ASSESSMENT AND EVALUATION
Numerous studies have shown the positive effects of sequential arts education on students' development. Leap's own evaluation data shows statistically significant improvements in verbal and communication skills, critical thinking and reasoning, creative thinking and problem solving, language abilities, focus and concentration, teamwork, and self-esteem-skills that are crucial at helping children become better students and responsible citizens, and make positive contributions to their community.
Leap uses a formal review developed by the Harvard Business School Community Partners, which provides both a quantitative and qualitative analysis of its programs. The annual review utilizes written evaluation forms, which are completed by everyone in the program: principals, teachers, artists, students, and arts coordinators.
The evaluation measures the influence of Leap's program on students in the areas of academic development, self-development, and creative development (encompassing the stated outcomes of the residency). It also assesses the impact of our programs on schools, including the areas of building community partnerships and inspiring classroom teachers to integrate the arts with other academic disciplines after the program ends.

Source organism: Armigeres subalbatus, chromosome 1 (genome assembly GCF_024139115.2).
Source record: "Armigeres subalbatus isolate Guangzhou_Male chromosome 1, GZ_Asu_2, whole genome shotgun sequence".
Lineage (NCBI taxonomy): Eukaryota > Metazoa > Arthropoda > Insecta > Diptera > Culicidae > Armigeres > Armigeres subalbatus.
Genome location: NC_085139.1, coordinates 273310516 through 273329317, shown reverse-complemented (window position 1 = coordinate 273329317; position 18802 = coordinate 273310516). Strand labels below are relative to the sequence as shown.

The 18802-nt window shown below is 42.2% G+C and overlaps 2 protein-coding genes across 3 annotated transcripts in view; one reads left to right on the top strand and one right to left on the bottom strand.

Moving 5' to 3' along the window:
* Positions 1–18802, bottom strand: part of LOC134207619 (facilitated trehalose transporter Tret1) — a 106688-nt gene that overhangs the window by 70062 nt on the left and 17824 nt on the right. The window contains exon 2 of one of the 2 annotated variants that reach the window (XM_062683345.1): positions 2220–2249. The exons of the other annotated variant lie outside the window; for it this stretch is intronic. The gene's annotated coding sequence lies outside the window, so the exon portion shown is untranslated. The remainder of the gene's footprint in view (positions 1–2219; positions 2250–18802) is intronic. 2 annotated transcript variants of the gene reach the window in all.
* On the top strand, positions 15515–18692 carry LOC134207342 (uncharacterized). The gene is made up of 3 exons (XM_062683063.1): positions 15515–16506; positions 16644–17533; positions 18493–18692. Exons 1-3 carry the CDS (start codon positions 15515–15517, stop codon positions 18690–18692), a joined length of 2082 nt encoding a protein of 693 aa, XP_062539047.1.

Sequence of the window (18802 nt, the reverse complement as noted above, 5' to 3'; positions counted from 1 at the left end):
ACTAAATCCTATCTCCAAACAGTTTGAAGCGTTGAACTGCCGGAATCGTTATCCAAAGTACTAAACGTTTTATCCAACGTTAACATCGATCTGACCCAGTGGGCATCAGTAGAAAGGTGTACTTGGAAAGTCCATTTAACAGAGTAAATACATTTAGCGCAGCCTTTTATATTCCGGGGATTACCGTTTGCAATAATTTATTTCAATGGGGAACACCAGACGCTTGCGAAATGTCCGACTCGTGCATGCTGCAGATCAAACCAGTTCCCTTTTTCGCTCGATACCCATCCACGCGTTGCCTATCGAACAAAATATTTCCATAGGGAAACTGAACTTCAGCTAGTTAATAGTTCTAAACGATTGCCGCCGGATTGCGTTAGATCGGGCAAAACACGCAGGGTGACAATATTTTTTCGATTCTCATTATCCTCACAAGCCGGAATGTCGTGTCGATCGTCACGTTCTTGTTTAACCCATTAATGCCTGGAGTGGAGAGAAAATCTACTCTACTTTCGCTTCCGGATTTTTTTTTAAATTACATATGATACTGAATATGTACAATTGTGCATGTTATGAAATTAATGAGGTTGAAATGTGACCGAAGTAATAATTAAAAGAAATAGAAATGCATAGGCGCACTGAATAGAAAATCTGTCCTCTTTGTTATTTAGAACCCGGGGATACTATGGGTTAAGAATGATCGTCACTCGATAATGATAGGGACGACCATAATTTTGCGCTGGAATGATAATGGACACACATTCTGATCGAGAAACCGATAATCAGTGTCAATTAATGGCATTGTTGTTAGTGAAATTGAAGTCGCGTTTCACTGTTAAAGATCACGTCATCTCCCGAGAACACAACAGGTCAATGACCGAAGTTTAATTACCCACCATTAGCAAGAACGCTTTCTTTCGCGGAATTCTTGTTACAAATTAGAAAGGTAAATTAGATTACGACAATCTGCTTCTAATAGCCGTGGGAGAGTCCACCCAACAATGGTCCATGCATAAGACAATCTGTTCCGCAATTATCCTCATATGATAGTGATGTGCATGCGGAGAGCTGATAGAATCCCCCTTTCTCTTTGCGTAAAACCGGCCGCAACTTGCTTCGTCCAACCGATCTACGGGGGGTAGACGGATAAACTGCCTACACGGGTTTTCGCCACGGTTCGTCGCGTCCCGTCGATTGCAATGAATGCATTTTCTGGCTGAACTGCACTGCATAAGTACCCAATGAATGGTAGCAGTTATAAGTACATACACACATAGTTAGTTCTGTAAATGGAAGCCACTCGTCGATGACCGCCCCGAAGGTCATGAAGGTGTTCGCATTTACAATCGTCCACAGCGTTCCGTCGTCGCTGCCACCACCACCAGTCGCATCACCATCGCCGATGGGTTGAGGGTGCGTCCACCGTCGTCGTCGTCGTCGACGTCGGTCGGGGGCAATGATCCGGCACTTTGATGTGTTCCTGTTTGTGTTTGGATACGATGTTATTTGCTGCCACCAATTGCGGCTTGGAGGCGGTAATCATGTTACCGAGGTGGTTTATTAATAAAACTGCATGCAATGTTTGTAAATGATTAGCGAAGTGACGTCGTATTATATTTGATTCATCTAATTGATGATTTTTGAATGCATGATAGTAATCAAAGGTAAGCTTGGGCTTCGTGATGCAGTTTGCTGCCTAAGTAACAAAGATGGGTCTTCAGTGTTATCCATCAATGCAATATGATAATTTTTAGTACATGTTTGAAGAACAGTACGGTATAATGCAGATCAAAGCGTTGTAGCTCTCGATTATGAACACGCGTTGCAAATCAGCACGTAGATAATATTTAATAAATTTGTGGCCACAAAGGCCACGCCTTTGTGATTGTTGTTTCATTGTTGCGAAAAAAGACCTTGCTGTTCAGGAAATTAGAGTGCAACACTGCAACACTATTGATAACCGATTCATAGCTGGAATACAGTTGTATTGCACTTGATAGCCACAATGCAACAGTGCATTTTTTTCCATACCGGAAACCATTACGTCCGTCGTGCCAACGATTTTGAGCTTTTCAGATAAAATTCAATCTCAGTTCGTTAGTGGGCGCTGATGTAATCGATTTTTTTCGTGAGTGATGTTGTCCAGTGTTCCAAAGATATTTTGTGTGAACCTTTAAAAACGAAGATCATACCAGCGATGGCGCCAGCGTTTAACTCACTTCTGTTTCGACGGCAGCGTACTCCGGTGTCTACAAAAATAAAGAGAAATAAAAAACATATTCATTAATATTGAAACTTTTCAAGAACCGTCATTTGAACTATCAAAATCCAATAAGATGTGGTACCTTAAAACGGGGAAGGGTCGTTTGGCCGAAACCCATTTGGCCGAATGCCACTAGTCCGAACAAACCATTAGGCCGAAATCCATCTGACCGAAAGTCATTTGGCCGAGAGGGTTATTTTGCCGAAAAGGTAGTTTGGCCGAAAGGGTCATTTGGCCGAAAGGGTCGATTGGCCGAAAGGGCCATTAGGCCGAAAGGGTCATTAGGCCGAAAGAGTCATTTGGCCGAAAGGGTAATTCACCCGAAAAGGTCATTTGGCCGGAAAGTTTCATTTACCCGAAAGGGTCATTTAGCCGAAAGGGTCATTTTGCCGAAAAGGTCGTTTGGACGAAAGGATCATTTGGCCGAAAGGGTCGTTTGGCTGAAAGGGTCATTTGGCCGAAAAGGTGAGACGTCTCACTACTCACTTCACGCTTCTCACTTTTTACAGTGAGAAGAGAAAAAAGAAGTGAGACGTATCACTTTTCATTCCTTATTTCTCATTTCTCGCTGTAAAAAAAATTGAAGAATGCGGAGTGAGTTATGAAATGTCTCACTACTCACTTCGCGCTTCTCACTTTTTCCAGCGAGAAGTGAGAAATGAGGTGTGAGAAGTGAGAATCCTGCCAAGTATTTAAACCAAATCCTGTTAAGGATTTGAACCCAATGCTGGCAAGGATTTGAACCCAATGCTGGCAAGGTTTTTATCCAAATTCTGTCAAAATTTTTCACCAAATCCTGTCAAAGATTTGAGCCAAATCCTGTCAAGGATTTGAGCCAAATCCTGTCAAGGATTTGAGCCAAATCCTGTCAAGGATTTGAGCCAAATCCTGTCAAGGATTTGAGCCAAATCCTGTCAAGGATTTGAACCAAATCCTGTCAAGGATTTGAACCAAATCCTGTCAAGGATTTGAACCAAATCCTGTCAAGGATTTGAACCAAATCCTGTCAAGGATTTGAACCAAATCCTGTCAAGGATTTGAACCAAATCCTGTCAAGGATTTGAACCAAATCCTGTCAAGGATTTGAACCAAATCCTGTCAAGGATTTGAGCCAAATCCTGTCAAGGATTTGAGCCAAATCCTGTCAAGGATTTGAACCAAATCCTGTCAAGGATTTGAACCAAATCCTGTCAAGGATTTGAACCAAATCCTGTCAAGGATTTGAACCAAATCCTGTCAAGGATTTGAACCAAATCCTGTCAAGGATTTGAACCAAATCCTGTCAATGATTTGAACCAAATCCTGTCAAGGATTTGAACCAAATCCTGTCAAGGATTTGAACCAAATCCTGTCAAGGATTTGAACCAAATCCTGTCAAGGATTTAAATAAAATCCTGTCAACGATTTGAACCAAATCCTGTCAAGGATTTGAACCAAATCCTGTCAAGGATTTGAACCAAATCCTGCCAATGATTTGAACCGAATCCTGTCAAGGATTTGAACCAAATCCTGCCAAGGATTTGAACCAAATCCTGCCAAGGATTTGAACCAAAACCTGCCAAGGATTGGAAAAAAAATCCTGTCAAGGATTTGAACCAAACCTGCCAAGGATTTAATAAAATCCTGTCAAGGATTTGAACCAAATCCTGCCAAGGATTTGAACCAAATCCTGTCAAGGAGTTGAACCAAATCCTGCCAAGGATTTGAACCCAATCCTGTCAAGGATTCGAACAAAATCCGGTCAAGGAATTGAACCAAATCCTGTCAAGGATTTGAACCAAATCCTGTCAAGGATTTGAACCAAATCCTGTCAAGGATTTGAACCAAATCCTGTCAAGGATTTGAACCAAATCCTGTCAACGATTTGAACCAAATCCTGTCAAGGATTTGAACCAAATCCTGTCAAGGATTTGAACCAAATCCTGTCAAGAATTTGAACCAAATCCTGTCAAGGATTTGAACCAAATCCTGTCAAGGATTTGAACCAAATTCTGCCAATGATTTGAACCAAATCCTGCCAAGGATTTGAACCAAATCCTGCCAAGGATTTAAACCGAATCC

Results from Leap's current program evaluation can be seen in our annual report.
STORIES FROM THE FIELD
Here are some examples of how Leap has made a difference:
Sharing the joy of African music
Amadou comes to our school once a week to share his joy of African music and dance with my class of eager kindergartners and first graders. One kindergartner in particular has benefitted greatly from Amadou's lessons.
This little girl is very quiet and shy, but Amadou has helped her to blossom! Her usually quiet voice becomes strong and confident when Amadou is working with the class. She has discovered that she loves to sing and drum - and she lights up when she is singing. When the kids are going in to sit down to work with Amadou, she always finds her way to the chair right next to him. This little girl's parents divorced this year and her father lives far away. She seems to enjoy the attention that Amadou gives her. She always raises her hand to participate and she remembers all the African words that he has taught the class.
When I try to review his lessons - I turn to her when I forget because I know she remembers. The kids in the class compliment her on her beautiful singing and she seems to glow. Amadou has made a huge difference in this girl's life. Thank you to Amadou and to Leap for inspiring my students!
Alison dos Remedios, classroom teacher
Redwood Shores Elementary School, Redwood City, CA
Lit up by Dance!
Nirvaan, our son, lit up when Leap Artist Michael started coming to teach dance on Mondays at Central. He has started teaching his little brother the dance moves. In fact, he and his little brother have performed a handful of dance performances (for Mom and Dad) inspired by his class with Michael Mansfield. Nirvaan has never taken a dance class but has been so taken with his experience with Michael and so sad when the class ended that we will be enrolling him in a summer dance class. We just wish Michael taught more!
Laura Allen, Parent of student at Central Elementary School
Art Boosts Self-Esteem!